Victory for Pandemrix victims and common sense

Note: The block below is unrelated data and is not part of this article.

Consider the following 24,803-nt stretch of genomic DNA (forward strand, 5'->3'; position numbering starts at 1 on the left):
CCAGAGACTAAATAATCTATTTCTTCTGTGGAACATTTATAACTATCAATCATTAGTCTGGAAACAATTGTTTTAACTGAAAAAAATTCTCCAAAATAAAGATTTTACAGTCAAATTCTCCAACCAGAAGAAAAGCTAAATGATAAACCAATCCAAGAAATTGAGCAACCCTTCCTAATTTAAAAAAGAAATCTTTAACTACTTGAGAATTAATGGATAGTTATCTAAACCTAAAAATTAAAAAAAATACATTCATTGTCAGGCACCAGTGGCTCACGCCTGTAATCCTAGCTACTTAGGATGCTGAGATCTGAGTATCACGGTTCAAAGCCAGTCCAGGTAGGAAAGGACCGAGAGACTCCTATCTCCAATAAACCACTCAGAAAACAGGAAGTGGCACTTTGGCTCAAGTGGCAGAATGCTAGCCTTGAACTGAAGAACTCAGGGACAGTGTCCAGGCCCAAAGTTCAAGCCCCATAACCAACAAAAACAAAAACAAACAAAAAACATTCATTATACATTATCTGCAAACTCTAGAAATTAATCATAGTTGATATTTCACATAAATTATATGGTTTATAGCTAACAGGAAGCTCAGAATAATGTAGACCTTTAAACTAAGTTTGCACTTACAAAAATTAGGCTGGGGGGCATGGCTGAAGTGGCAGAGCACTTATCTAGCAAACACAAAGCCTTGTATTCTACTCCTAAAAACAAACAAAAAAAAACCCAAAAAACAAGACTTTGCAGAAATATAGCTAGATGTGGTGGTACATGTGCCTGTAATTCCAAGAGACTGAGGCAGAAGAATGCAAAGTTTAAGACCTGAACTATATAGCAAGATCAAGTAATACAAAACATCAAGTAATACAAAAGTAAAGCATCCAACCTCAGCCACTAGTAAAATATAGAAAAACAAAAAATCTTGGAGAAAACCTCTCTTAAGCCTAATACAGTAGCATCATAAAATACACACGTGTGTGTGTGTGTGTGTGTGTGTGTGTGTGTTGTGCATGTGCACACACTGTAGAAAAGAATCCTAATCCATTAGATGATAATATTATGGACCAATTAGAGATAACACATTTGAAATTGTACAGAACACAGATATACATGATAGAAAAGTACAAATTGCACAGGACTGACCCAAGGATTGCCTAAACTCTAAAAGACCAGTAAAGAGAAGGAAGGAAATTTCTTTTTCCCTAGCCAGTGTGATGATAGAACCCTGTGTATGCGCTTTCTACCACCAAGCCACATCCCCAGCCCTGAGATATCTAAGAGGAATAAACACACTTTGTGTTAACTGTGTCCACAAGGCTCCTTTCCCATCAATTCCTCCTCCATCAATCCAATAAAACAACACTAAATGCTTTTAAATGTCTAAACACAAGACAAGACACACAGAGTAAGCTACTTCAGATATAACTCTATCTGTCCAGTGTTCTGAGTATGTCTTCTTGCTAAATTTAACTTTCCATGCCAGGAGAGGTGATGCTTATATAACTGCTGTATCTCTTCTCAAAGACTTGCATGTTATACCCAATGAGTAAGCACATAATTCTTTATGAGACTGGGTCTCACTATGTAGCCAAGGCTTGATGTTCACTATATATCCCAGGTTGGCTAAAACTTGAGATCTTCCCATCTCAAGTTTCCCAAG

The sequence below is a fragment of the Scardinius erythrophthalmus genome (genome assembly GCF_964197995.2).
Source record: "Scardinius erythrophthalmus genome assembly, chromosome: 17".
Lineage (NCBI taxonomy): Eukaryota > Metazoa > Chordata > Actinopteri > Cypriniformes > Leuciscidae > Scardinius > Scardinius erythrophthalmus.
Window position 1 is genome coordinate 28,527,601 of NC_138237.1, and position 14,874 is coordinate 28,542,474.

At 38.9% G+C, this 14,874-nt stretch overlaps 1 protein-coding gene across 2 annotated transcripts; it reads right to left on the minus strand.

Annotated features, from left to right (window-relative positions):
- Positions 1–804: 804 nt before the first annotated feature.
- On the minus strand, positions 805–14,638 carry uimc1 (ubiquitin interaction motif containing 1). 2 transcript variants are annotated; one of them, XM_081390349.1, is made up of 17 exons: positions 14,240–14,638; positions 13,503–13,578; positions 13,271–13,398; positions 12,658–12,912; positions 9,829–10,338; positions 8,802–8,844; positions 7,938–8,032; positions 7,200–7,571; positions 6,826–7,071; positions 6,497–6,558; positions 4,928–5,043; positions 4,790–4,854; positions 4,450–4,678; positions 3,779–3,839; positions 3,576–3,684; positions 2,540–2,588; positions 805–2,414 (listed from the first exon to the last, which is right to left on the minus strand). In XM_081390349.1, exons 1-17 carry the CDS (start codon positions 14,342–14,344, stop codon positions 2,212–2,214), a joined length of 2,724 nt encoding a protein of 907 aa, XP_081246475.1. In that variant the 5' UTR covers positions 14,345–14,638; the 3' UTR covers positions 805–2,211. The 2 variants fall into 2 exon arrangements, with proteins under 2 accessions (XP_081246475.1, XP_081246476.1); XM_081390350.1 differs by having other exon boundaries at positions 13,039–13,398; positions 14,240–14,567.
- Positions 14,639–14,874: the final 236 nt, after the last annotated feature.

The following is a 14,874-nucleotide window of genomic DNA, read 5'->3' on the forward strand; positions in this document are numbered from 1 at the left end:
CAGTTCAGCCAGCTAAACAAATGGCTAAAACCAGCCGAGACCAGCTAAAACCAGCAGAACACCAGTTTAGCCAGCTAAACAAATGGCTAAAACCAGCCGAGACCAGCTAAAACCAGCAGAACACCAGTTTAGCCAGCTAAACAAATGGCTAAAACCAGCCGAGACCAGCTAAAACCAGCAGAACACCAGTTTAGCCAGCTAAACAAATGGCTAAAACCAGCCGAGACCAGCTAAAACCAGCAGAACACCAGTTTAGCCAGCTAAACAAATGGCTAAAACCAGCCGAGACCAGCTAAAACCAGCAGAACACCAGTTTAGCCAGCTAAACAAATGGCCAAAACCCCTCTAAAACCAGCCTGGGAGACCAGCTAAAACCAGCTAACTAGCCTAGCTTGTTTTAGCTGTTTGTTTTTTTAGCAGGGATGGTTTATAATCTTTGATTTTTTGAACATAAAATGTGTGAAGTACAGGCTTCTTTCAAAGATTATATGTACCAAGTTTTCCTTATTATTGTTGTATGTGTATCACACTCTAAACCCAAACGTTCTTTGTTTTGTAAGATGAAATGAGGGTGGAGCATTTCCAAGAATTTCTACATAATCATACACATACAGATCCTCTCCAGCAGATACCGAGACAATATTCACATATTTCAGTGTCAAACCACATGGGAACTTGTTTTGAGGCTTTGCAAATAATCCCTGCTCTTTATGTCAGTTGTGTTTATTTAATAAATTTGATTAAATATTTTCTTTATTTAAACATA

Finally. A victory for common sense. The Court of Appeal in the UK has ruled against the Department for Work and Pensions in favour of a boy who developed narcolepsy at the age of seven following vaccination with GSK’s swine flu vaccine Pandemrix in 2009. This judgment has significant implications for other Pandemrix children and their families. The link between Pandemrix and narcolepsy in children began to emerge in the summer of 2010, with epidemiologists subsequently providing compelling evidence of a causal link. The child in this case – John, now 14-years-old – is just one of many to have applied to the DWP for compensation under the Vaccine Damage Act 1979, but his story reveals just how difficult it has been for Pandemrix victims to be taken seriously and just how ignorant otherwise intelligent people still are about what it’s like to live with narcolepsy. Initially, the DWP denied John compensation, arguing that his disability was not sufficiently severe. John appealed to the First Tier Tribunal and won. The DWP appealed the First Tier Tribunal’s decision to the Upper Tribunal, now claiming that the judgment should be made solely on current disability rather than taking future disability into account.